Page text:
Kate Spade Digs Out From Controversy

The well-known fashion company, Kate Spade, is under fire following the release of a limited edition bag. The bag is an abbreviation of Kate Spade New York highlighting their signature “spade” logo but Tweeters noticed it appears to read “I Love Kony” instead. This, of course, spurred many angry Tweeters who were offended due to the reference to controversial Joseph Kony and 2012’s The Invisible Children campaign. The company announced Oct 22 that it plans to pull all existing bags from stores and discontinue the bag’s production.

The bag featured an abbreviation of the Kate Spade brand.

The bag featured an abbreviation of the Kate Spade brand but was interpreted spelling “Kony” instead .

Group SJR, the Hill + Knowlton Strategies company that represents the brand, issued a quick and concise statement:

“This bag was designed as a celebration of kate spade new york, using the abbreviation of our name, kate (spade) new york. We regret the interpretation of this tote’s design and apologize for any misunderstanding. We take customer feedback seriously and are actively working to withdraw these items from our stores and wholesale partners.”

While most Tweeters realized the harmless mistake, many couldn’t get over how obvious the design looked.

https://twitter.com/eve_willis/status/392262077504847872

The apology seemed the only way to deal with the unfortunate incident. Making the situation worse is that Joseph Kony is still alive and leading the Lord’s Resistance Army (LRA) despite the 2012 guerrilla campaign.

Do you think Kate Spade handled the situation correctly? How would you have handled it? Was this unintentional controversy a serious enough PR issue to merit the discontinuation of the bag completely? Does Kate Spade need to address how this design was overlooked in the first place?

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7 Responses to Kate Spade Digs Out From Controversy

  1. Marcela Palefsky says:

    I believe Kate Spade acted graciously in the way they handled this PR situation. Although they only aimed to represent their abbreviated brand name and truly had no desire to offend people with their design, they unfortunately did. Luckily, the brand was quick to listen to what was being said on social media and the web about people’s reactions to their design. By pulling the bag from their retail stores and online, they demonstrate respect for consumers’ views and opinions. Their apology admitted their faults and addressed their interest in aligning with customer feedback. I don’t think they could have handled it any better.

  2. Hailey Paquette says:

    Completely pulling the bag seems extreme. While this clearly is an issue that needs to be addressed, perhaps they could have redesigned it so that the bag does not read “KONY” instead of pulling it completely. I think the bigger problem that they need to look into is how a product with a problem this obvious made it into stores.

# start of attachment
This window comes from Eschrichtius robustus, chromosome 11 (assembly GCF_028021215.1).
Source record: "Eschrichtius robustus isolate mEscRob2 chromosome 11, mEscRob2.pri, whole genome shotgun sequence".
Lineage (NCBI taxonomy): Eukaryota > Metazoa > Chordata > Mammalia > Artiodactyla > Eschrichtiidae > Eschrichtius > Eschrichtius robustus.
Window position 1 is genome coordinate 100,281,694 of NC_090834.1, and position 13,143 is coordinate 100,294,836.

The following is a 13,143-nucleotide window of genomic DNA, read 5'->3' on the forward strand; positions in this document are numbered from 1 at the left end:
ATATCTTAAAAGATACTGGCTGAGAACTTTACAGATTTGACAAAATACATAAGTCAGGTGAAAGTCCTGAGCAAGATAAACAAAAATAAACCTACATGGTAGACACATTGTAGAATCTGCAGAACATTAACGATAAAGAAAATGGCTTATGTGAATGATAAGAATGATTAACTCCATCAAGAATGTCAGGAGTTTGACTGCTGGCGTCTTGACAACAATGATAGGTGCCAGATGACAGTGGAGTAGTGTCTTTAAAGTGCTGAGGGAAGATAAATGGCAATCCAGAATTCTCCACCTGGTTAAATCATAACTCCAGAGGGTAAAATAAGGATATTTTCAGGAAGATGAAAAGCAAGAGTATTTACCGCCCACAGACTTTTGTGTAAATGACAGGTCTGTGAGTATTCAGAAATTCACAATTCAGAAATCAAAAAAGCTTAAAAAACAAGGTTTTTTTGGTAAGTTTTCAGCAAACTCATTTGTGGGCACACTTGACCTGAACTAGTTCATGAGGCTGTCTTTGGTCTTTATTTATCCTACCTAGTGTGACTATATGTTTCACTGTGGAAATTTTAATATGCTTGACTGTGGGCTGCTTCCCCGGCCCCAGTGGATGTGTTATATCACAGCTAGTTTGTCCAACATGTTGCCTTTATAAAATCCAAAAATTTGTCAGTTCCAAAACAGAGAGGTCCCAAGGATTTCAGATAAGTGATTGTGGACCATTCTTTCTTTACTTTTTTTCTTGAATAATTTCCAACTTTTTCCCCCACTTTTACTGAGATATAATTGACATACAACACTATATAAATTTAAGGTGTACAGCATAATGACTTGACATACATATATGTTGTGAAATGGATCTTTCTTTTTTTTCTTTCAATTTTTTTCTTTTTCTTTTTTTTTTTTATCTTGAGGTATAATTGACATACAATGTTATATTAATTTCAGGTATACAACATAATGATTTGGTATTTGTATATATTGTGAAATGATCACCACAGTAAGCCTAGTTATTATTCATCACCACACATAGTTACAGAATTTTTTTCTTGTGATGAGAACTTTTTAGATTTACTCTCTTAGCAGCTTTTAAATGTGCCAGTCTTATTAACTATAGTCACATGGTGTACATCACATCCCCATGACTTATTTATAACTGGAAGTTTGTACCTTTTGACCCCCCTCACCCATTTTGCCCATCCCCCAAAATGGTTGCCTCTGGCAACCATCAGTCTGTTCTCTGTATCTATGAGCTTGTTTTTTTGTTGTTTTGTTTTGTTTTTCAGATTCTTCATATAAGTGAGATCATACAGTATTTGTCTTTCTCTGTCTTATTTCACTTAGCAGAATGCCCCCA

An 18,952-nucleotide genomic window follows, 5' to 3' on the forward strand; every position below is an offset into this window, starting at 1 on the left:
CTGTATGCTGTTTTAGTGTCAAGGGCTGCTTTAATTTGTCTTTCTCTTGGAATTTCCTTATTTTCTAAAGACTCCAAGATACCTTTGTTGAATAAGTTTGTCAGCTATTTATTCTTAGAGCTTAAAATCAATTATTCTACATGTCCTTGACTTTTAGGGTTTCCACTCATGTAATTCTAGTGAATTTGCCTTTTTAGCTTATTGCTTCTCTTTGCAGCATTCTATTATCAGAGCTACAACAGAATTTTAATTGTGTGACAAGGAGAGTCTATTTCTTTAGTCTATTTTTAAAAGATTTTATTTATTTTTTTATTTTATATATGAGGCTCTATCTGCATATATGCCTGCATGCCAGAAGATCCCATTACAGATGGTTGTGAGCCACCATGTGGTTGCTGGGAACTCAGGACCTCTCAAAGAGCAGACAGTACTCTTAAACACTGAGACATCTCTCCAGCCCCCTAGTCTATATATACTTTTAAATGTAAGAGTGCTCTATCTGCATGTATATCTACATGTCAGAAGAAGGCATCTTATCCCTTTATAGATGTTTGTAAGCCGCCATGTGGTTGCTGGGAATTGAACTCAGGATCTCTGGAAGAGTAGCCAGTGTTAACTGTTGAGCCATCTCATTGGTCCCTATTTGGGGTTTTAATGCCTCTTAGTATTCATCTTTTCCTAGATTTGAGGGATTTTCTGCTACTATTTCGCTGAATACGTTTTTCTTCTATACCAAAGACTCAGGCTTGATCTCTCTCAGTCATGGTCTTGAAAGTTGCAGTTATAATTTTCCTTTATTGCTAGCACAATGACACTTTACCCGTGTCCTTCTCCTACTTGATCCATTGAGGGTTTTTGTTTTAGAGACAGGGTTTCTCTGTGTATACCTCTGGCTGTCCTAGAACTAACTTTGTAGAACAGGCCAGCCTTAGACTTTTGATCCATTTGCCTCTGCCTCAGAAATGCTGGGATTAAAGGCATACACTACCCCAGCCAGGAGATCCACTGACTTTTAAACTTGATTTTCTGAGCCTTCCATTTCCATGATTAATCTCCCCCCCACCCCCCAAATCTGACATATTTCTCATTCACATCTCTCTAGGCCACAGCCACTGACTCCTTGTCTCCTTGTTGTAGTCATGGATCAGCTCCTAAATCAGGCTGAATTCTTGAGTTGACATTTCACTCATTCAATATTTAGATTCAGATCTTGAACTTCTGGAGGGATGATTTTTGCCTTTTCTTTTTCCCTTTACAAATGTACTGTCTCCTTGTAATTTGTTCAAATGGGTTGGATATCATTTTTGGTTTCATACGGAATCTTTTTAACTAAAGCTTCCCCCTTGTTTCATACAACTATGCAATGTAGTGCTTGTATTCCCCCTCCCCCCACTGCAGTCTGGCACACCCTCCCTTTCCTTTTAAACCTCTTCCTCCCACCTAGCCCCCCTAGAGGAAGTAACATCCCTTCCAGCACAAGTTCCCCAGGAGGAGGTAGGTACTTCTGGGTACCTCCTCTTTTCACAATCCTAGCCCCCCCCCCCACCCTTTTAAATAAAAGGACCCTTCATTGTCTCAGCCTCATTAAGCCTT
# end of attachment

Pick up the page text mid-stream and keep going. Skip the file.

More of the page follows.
3. Fernando Aguilar says:

    The company should have validated with consumers the implications of the message provided. I have no doubt that they did at some point, but I guess a very exhaustive exam had to be in place in order to ensure the success of the product in terms of sales and the reputation of the company.

  4. Maja Cakarun says:

    I feel that the situation was not handled well, especially taking into account that the Kate Spade brand is popular, which means that the company has experience. And hopefully, professionals in the PR Division. Before releasing new products, a company should test it on a focus group. It seems that they have not done it, since it is obvious that first thing that comes to mind is Kony, not Spade. Withdrawal of the bags was the only smart solution.

  5. Janslle Ong says:

    I think that Kate Spade handled the situation correctly as they apologized as well as withdrew the bags from the store. They listened to what their customers told them and reacted immediately; that is what a good company should place value in. They do, however, need to address the issue of how they overlooked the design and should conduct an internal probe to prevent this type of situation in the future.

  6. Katlyn Orton says:

    I really don’t see how this bag made it to the shelves without anyone realizing the KONY connection. I understand that they had no intention of it, but I would assume it was a team of people who makes and approves designs so I just find it odd that no one realized it. With that being said, I do think that they handled it the best they could. Like you said, a simply apology is all they really could do. I think that anything more dramatic would have drawn more attention to the situation than necessary. Finally, I don’t think that the bag had to be completely discontinued. While I see why they did it, I think enough people would realize that that’s not what it meant. People still may like the design and could buy if they wanted to or not. I don’t think this was as big of a deal as the media likes to make things. Great post Lauren!

  7. Charlotte Das says:

    If I was in this position I would have definitely discontinued the bag. The design is so easily misinterpreted that it just makes you wonder how it wasn’t caught before these purses were distributed. I assume these designs go through many different sets of eyes before the design is set in stone. How did no one catch this? Even though it is a pretty pathetic mistake, I’m sure the damage won’t last, because the company clearly does not “love Kony.” Their statement was very short and to the point, but it addressed what needed to be discussed and the bags were pulled from stores. I think this is all you can do in a situation like this, where it is clearly an unintentional mistake.

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